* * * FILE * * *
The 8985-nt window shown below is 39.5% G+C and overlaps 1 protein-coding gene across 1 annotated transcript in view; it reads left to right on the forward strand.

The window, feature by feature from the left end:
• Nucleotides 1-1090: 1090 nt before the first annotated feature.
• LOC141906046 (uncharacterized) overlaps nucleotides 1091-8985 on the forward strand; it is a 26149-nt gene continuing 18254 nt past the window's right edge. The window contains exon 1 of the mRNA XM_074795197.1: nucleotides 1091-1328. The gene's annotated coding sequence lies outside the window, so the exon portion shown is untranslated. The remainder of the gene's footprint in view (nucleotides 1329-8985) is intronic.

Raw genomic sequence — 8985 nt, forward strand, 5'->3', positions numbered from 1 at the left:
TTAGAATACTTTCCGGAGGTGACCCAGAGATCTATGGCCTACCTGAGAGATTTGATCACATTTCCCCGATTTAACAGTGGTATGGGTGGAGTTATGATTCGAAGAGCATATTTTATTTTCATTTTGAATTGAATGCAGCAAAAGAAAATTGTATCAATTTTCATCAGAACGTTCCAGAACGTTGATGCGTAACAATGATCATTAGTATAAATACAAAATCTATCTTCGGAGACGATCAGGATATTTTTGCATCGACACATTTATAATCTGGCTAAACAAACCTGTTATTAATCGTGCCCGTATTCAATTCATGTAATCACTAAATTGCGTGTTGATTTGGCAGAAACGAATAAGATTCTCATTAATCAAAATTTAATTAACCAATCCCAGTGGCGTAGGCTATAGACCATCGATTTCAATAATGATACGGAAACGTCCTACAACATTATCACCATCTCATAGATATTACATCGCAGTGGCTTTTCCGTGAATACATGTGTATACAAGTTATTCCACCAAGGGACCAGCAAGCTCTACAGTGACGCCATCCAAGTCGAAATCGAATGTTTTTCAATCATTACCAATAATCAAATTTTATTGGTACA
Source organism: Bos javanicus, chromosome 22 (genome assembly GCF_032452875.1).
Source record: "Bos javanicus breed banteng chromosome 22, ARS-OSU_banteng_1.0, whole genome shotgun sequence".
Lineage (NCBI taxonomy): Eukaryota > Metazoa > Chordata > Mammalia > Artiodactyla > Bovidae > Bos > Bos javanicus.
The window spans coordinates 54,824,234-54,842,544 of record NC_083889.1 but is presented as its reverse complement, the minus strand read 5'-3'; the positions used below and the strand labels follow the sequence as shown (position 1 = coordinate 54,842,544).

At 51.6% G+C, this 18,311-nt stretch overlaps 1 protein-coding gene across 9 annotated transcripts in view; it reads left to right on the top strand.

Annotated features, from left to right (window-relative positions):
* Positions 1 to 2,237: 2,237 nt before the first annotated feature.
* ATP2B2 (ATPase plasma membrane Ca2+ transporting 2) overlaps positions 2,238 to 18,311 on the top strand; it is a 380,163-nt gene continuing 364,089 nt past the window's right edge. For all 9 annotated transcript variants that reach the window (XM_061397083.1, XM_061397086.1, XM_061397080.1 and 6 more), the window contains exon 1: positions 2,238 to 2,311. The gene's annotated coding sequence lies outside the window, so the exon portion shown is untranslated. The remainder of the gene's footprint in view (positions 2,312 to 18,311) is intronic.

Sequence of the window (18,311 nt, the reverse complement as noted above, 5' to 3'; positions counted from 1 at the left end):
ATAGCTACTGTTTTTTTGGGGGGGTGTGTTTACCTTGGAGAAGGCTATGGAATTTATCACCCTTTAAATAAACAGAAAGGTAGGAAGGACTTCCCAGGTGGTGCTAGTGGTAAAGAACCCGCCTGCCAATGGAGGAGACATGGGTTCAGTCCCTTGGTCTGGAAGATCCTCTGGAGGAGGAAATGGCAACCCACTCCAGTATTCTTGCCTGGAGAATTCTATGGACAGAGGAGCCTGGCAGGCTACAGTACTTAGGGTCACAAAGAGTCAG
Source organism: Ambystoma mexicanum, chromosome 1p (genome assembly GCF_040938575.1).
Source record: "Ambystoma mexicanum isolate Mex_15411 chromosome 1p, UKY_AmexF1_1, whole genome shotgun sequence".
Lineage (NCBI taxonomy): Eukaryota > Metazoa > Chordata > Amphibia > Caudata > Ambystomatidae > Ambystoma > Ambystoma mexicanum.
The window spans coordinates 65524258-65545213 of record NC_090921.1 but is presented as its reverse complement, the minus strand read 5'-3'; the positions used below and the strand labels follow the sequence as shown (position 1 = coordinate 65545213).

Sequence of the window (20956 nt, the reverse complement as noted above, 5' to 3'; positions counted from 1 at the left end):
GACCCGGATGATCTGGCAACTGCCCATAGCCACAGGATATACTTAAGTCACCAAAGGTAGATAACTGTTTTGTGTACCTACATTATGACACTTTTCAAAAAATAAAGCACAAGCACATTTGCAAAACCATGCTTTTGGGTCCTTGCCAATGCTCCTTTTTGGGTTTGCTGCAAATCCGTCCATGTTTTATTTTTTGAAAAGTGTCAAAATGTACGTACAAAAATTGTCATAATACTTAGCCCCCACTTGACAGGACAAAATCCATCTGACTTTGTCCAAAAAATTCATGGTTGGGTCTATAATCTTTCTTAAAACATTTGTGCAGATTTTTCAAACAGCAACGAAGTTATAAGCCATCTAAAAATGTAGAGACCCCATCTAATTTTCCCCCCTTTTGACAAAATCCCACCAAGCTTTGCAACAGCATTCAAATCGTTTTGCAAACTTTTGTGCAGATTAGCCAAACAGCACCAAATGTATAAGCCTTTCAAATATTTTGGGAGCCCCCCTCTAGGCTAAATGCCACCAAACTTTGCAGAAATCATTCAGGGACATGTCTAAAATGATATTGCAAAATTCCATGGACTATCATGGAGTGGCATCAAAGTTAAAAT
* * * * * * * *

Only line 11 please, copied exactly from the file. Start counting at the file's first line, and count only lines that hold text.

At 51.6% G+C, this 18,311-nt stretch overlaps 1 protein-coding gene across 9 annotated transcripts in view; it reads left to right on the top strand.